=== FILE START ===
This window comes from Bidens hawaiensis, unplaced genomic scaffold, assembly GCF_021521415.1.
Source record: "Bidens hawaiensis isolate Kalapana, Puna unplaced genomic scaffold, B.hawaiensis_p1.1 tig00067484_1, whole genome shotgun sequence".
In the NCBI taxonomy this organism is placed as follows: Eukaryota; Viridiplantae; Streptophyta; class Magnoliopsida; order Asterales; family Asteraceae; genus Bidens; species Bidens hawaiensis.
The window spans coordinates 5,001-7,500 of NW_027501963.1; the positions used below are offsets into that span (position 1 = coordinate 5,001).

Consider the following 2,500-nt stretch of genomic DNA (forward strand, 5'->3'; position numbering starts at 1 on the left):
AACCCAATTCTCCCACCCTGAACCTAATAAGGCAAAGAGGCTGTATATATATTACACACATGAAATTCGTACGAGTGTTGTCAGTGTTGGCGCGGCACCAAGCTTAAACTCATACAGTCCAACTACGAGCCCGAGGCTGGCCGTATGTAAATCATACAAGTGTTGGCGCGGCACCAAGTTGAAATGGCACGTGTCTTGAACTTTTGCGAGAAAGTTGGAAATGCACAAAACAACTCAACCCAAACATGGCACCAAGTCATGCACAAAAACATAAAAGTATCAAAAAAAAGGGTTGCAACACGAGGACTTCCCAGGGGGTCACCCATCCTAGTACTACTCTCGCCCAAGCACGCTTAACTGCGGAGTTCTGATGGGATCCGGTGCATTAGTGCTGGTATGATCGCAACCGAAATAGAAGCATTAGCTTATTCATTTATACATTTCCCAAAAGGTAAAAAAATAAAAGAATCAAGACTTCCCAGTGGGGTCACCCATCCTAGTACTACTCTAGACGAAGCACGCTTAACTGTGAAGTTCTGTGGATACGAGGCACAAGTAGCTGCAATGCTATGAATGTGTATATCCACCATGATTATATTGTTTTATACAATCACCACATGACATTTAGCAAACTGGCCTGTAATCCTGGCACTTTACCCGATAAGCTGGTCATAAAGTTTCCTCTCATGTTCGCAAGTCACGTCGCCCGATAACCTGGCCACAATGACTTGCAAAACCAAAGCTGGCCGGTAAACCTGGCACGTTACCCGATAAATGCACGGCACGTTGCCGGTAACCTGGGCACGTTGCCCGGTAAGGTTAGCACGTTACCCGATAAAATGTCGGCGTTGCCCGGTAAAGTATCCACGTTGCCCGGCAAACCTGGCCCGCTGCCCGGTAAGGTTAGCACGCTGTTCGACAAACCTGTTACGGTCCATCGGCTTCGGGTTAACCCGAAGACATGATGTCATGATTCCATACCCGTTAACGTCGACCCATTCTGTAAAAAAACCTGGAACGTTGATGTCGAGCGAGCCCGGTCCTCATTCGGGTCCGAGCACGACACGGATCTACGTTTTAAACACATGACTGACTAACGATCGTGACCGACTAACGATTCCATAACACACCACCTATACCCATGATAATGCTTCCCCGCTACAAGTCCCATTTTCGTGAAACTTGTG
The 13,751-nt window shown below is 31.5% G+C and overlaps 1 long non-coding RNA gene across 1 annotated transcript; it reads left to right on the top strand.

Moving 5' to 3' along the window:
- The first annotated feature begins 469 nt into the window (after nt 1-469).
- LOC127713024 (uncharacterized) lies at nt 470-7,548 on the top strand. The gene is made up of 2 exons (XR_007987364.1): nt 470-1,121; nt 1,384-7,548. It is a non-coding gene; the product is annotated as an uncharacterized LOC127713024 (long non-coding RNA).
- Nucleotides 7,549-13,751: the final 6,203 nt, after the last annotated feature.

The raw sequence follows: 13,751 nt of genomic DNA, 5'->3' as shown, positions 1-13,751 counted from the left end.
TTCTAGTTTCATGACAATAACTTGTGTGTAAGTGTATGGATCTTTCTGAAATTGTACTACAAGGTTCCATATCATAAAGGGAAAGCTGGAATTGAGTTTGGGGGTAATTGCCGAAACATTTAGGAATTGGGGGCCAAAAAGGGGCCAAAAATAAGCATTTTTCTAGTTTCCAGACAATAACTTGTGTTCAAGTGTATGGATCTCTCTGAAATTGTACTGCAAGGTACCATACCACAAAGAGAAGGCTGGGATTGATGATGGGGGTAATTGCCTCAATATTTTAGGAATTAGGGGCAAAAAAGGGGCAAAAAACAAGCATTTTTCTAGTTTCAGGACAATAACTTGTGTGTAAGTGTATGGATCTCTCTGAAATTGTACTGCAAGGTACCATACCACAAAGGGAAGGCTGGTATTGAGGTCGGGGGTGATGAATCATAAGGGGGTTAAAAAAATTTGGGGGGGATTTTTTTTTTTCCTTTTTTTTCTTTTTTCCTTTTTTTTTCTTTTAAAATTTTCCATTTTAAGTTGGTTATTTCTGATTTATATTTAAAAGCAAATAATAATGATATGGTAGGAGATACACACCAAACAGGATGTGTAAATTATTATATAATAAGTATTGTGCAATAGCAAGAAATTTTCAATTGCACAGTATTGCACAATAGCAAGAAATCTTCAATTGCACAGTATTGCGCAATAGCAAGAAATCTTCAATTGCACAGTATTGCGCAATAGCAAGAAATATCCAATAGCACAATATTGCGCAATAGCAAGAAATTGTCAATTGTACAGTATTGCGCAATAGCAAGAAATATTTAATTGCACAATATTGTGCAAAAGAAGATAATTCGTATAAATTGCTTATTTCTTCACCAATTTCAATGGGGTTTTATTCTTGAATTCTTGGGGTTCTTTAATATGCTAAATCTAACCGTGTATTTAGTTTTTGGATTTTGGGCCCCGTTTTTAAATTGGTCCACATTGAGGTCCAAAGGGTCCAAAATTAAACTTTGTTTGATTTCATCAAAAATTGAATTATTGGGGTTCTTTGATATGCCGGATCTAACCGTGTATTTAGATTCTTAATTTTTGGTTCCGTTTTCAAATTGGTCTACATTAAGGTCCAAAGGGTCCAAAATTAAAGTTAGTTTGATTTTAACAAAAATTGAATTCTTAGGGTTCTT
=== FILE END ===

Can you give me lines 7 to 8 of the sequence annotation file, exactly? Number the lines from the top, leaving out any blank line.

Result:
The 13,751-nt window shown below is 31.5% G+C and overlaps 1 long non-coding RNA gene across 1 annotated transcript; it reads left to right on the top strand.

Moving 5' to 3' along the window: